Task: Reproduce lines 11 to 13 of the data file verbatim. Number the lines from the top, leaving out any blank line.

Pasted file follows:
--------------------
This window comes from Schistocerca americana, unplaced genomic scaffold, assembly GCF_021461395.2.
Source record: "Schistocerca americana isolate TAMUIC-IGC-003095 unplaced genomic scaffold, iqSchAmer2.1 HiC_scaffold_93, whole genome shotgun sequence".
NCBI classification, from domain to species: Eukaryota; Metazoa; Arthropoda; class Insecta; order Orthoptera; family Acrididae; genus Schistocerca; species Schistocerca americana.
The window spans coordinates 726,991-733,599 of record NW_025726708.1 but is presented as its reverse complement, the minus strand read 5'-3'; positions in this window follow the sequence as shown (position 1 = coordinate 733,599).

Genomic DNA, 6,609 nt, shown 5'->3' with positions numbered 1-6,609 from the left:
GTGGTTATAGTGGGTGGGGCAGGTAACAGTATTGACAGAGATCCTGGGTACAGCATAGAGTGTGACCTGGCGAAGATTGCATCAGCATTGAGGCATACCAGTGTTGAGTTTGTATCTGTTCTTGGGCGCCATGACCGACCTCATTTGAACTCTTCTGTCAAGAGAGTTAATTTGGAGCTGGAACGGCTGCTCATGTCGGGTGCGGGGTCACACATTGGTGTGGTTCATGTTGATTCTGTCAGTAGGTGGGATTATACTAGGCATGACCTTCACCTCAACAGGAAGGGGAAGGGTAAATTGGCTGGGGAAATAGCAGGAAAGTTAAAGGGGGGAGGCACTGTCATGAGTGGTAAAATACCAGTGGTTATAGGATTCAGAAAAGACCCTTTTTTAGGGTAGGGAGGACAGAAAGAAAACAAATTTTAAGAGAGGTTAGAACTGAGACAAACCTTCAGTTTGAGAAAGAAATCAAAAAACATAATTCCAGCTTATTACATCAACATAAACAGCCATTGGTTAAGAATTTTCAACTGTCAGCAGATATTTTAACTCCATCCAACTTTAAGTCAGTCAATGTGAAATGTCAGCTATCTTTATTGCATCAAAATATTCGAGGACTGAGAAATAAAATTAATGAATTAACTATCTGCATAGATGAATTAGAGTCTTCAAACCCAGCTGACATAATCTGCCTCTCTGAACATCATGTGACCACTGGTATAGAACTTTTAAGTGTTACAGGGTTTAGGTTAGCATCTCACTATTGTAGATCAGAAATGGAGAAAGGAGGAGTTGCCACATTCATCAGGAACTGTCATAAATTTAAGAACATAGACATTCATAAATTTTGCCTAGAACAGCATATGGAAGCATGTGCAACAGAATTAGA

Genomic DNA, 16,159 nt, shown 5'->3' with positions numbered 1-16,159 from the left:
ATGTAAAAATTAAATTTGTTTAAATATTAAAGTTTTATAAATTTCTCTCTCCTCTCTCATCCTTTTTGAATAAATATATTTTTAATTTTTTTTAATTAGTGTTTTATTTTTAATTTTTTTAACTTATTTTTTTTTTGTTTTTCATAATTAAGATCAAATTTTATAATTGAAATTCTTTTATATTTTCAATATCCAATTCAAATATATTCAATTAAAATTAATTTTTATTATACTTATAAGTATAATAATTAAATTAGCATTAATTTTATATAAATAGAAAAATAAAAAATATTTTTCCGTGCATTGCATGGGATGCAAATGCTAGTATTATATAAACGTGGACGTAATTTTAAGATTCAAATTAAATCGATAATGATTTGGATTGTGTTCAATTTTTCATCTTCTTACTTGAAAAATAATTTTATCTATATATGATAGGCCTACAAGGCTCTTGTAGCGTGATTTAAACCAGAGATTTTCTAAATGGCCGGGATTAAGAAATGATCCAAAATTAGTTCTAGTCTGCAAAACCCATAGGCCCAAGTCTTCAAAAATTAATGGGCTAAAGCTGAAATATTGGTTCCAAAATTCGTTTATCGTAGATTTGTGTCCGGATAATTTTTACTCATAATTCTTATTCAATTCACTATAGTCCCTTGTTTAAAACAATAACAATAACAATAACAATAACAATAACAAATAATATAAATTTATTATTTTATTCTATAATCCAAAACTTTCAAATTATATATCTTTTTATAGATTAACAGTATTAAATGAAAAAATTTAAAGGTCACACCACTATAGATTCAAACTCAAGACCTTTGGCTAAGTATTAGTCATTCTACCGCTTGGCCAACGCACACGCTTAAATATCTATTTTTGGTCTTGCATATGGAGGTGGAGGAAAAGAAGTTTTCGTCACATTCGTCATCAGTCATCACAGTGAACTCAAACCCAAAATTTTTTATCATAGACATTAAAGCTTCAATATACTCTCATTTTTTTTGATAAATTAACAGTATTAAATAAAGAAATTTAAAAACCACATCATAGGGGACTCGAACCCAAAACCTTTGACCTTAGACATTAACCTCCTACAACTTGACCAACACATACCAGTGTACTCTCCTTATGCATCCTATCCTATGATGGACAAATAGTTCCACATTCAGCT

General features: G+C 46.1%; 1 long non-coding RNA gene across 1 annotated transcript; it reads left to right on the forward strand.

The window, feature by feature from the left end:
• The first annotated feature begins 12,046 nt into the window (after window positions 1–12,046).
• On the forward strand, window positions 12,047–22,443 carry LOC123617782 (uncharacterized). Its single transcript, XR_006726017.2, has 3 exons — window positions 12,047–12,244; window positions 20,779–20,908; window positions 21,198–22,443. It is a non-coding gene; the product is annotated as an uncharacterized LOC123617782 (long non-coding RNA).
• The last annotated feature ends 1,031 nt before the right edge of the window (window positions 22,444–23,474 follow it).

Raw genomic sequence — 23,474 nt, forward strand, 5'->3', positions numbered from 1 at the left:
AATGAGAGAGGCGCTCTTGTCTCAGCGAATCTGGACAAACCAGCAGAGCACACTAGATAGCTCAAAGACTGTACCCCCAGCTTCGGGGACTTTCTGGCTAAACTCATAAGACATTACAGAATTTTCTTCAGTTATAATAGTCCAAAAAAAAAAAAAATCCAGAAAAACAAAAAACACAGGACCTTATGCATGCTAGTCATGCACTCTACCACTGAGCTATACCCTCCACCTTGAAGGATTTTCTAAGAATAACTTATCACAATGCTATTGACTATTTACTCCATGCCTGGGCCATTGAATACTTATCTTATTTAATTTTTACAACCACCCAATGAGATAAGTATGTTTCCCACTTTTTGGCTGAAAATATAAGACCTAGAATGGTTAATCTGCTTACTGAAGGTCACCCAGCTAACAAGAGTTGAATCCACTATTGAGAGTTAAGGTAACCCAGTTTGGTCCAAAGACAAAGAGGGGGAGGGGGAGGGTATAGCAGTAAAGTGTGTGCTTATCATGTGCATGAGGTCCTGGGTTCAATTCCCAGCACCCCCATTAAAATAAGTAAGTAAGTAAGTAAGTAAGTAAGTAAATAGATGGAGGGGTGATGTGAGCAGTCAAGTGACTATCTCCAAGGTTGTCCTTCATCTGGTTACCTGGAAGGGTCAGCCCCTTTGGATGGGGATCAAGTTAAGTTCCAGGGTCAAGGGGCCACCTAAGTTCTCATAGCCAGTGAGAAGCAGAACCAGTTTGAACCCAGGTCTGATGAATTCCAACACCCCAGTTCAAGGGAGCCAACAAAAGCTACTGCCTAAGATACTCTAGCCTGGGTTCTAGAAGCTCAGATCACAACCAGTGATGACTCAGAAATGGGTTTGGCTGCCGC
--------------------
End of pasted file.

• The first annotated feature begins 12,046 nt into the window (after window positions 1–12,046).
• On the forward strand, window positions 12,047–22,443 carry LOC123617782 (uncharacterized). Its single transcript, XR_006726017.2, has 3 exons — window positions 12,047–12,244; window positions 20,779–20,908; window positions 21,198–22,443. It is a non-coding gene; the product is annotated as an uncharacterized LOC123617782 (long non-coding RNA).
• The last annotated feature ends 1,031 nt before the right edge of the window (window positions 22,444–23,474 follow it).